There is a growing custody trend in divorce – one that places children at the very forefront in a new and unconventional way. Known as “birdnesting,” it is receiving attention from celebrities, television shows, and everyday divorcees alike. The big appeal is that children are not uprooted or split between two homes during and after a divorce, and many swear it has helped their children with adjustment during and after the divorce. But is this custody arrangement right for your family? The answer may rest in why you are getting a divorce in the first place.
How Birdnesting Works
In a “conventional” divorce, parents share what is known as parenting time and the child may have two separate homes – one with each parent. Birdnesting is exactly the opposite – parents are the ones who alternate living space, and in some circumstances, they may even be under the same roof for a decent amount of time. And, typically, it is the same house they owned prior to the divorce.
Of course, like other parenting time arrangements, birdnesting can come in all different hues, shapes, and sizes. Some may have a cohabitation plan in which both parents continue to live in the home with their children but have separate locations they visit to get space from one another. Others may each have their own home and then take turns living in the “family” house with the children. Still others have one parent that permanently stays at the “family” home while the other has a separate home and then comes to the home for family meals, overnight stays, holidays, and other predetermined events or circumstances.
Touted Benefits and Potential Drawbacks of Birdnesting
Families who can and have made birdnesting work claim that it has not only helped their children to feel more well-adjusted throughout the process, it has helped to maintain their family as a single unit. They are single, autonomous parents, but they are placing their children first and remembering that they have a shared life and responsibilities. Others say they have used it as a “transitional plan” to help their children adjust to the full-on divorce and it has helped make that shift with less confusion and stress.
But there are certainly some drawbacks, particularly for parents who may not get along very well. Arguments that led to divorce in the first place may continue because of the shared space, and some struggle with the sense of not really having a place they can call home. Still, for some, the drawbacks are well worth the positive benefits, and the real question becomes whether or not it could really work.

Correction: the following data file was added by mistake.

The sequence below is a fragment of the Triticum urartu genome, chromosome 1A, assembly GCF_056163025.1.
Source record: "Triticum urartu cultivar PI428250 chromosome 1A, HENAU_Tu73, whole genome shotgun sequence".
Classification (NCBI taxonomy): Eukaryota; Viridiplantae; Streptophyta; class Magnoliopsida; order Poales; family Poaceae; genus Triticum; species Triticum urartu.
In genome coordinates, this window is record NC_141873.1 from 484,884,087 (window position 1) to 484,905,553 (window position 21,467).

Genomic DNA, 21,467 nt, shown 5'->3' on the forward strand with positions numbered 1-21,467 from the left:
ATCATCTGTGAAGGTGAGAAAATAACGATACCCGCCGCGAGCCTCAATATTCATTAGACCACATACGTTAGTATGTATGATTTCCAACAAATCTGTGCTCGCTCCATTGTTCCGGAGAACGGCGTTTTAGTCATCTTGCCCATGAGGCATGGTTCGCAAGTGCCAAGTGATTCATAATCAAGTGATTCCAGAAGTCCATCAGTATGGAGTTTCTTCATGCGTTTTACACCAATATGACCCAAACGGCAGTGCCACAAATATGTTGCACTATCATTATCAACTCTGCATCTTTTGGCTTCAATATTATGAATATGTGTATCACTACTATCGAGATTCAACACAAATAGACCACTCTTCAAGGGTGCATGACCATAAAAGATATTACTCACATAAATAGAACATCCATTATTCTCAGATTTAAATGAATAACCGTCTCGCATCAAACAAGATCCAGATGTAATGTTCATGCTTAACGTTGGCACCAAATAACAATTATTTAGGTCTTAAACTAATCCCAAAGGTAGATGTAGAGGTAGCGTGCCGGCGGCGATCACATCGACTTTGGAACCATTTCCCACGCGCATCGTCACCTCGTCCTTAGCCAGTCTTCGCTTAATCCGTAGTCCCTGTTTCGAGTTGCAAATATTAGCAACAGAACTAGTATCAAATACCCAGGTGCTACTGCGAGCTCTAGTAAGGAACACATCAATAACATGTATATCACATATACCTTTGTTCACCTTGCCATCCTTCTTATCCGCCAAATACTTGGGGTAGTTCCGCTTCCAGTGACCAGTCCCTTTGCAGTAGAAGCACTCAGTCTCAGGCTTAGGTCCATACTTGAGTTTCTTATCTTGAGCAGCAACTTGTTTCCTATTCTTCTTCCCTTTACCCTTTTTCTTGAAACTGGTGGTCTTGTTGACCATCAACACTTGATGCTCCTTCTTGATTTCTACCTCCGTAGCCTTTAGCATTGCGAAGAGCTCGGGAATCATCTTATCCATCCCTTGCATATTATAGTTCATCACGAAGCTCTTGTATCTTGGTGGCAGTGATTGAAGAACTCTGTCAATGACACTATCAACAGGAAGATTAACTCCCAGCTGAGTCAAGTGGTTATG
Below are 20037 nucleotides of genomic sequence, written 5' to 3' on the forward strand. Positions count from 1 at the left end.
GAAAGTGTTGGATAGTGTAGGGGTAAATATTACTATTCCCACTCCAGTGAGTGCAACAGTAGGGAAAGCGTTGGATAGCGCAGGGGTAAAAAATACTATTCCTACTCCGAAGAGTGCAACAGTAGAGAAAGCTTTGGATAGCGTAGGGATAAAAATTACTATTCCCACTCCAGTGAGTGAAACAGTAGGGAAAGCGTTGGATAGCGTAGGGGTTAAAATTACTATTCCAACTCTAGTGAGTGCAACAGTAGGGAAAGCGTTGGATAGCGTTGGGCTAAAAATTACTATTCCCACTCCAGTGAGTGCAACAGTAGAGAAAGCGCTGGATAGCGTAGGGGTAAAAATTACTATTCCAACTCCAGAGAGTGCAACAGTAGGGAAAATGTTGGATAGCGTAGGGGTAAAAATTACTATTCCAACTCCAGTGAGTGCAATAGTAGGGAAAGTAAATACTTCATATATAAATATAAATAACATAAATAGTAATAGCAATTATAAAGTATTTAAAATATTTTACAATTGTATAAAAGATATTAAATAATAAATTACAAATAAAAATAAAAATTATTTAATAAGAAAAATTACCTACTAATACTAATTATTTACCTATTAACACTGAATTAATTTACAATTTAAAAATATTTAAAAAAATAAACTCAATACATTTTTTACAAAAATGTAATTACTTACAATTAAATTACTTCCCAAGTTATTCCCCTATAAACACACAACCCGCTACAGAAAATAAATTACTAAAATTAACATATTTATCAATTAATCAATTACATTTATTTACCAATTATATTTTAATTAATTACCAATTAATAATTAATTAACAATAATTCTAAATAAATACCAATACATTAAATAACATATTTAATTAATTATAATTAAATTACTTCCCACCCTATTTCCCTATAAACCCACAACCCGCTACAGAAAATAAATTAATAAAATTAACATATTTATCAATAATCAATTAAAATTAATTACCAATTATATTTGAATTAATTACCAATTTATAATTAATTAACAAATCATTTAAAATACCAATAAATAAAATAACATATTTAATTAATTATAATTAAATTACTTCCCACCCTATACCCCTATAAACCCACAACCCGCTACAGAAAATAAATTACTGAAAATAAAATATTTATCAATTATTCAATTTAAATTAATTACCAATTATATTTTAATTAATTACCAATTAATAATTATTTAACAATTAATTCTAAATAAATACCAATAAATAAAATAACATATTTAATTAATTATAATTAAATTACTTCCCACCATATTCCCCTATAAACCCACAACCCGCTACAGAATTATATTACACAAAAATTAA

Is Birdnesting Right for Your Family?
Birdnesting should never be used as a custody arrangement if there is a history of abuse or controlling behavior. This can lead to safety issues and may do more harm than good. Save for those circumstances, most couples might be able to attempt birdnesting, but it is an arrangement that must be given a great deal of consideration. If, for example, arguments are likely to continue or escalate, any potential benefits of a shared, consistent living space may be eliminated.
If you believe that birdnesting may be something that will work for your family and are not really sure how to implement it or have any questions, a skilled and experienced DuPage County divorce attorney can help you sort out the details. Knowledgeable in many different types of divorce and post-divorce parenting arrangements, we can help you determine which one is right for you and assist in devising a plan that puts your child’s needs front and center. Get started by calling 630-932-9100 and scheduling your free initial consultation today.
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